Rubbed down, primed and ready for some colour...

Rubbed down, primed and ready for some colour…

I have spent lots of money this week but I have some put by, and these were things I really needed so it isn’t a problem. If I think about how much my purchases would have been new….well, I wouldn’t have been able to afford many of them at all. I love second-hand!

I have been working on the collapsed bench we found outside our neighbour’s house. It has been repaired by Mr S, and I have rubbed it down and primed it. Now I just need to decide on the colour and find paint at a decent price and it will be ready for the next lot of sunshine.

 

The thrift style challenge

Once again I looked at my outfit today and smiled when I worked out how much it cost. Long black M&S skirt, secondhand on eBay for £3; indigo blue Tu cardigan, 99p in the charity shop, long sleeved crossover Monsoon top, £2.95 in the charity shop.  Total cost: £6.94. My shoes were new: £8 from New Look.  Yesterday I had on a pair of jeans, £1 from the boot sale; plain black top, 99p charity shop; long turquoise M&S cardigan, £2 boot sale; leather boots, a cast off from my daughter. Total cost: £3.99. Some people pay more than that on a pair of pants!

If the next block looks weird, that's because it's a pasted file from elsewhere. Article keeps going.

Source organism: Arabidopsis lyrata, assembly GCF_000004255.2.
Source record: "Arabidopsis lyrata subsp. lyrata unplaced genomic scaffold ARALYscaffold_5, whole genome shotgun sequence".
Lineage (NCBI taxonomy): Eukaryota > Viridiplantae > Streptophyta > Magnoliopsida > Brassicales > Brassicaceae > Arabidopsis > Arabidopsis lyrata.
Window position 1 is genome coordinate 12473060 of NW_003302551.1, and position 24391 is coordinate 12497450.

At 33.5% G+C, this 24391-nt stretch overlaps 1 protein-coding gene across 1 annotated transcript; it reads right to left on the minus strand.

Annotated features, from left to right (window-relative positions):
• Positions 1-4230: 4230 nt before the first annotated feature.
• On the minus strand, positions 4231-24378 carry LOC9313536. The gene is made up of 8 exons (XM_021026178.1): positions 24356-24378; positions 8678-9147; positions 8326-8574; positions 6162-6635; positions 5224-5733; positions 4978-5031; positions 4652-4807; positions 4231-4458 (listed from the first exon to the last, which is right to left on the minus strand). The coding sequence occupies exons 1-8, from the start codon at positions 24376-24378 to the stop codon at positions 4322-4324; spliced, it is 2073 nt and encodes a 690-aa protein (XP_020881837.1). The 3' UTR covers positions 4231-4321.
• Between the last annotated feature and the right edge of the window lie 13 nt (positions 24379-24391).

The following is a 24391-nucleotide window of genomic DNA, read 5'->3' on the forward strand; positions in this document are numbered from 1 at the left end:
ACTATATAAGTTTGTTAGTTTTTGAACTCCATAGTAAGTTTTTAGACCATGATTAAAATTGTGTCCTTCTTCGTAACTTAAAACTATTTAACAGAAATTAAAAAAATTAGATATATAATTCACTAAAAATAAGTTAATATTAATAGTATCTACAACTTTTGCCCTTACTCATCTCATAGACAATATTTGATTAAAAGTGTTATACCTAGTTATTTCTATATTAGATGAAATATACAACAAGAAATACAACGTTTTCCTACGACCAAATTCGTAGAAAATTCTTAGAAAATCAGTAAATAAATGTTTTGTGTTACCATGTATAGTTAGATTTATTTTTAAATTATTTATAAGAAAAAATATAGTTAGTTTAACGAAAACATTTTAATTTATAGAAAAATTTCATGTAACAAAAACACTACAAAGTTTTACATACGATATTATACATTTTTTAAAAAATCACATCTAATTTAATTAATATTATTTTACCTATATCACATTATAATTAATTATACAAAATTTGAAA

Some recent bargains, total cost £5.50!

 I am not suggesting I am any kind of style queen, but I manage to look quite respectable most of the time. I rarely wear anything new these days – usually it is just my footwear and undies. Once you realise what you can get for a few pounds you resent paying lots of money for anything! This is why being thrifty becomes a kind of hobby after a while. It is incredibly satisfying.

It seems I am not alone in my thrift obsession. Instagram is awash with frugal fashionistas displaying their quirky and stylish secondhand bargains: check out thrify_meg, michellerosborough and hellathrifty for starters, but there are loads more.

If I ever come into money I am quite sure I will go on a wild spree and buy as many beautiful new clothes as I want. Until then I am happy with my frugal bargain wardrobe. 

How much did you spend on today’s outfit? 

Second Hand Rose